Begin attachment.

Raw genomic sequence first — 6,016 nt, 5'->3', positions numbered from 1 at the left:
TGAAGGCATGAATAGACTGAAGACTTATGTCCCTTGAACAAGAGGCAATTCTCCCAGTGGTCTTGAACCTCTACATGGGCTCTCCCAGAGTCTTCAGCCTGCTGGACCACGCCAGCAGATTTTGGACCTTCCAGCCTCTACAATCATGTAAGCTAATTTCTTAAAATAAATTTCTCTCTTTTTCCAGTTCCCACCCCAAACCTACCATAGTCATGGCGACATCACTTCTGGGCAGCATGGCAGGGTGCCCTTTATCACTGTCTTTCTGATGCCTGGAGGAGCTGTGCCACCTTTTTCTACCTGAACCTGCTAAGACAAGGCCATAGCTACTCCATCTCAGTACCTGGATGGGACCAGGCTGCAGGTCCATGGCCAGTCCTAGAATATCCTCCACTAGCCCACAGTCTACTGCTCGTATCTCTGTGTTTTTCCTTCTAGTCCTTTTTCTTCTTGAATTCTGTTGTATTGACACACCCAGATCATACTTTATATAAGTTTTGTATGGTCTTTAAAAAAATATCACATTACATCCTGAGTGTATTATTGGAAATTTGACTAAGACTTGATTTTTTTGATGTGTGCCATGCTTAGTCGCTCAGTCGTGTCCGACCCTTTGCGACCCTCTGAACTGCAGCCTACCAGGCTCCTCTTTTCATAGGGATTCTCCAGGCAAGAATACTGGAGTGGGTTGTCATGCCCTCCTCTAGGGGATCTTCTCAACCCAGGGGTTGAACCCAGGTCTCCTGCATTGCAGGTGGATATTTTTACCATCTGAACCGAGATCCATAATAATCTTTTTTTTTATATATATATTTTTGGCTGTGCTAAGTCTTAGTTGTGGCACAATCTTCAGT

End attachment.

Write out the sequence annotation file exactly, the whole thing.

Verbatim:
Raw genomic sequence first — 6,016 nt, 5'->3', positions numbered from 1 at the left:
TGAAGGCATGAATAGACTGAAGACTTATGTCCCTTGAACAAGAGGCAATTCTCCCAGTGGTCTTGAACCTCTACATGGGCTCTCCCAGAGTCTTCAGCCTGCTGGACCACGCCAGCAGATTTTGGACCTTCCAGCCTCTACAATCATGTAAGCTAATTTCTTAAAATAAATTTCTCTCTTTTTCCAGTTCCCACCCCAAACCTACCATAGTCATGGCGACATCACTTCTGGGCAGCATGGCAGGGTGCCCTTTATCACTGTCTTTCTGATGCCTGGAGGAGCTGTGCCACCTTTTTCTACCTGAACCTGCTAAGACAAGGCCATAGCTACTCCATCTCAGTACCTGGATGGGACCAGGCTGCAGGTCCATGGCCAGTCCTAGAATATCCTCCACTAGCCCACAGTCTACTGCTCGTATCTCTGTGTTTTTCCTTCTAGTCCTTTTTCTTCTTGAATTCTGTTGTATTGACACACCCAGATCATACTTTATATAAGTTTTGTATGGTCTTTAAAAAAATATCACATTACATCCTGAGTGTATTATTGGAAATTTGACTAAGACTTGATTTTTTTGATGTGTGCCATGCTTAGTCGCTCAGTCGTGTCCGACCCTTTGCGACCCTCTGAACTGCAGCCTACCAGGCTCCTCTTTTCATAGGGATTCTCCAGGCAAGAATACTGGAGTGGGTTGTCATGCCCTCCTCTAGGGGATCTTCTCAACCCAGGGGTTGAACCCAGGTCTCCTGCATTGCAGGTGGATATTTTTACCATCTGAACCGAGATCCATAATAATCTTTTTTTTTATATATATATTTTTGGCTGTGCTAAGTCTTAGTTGTGGCACAATCTTCAGT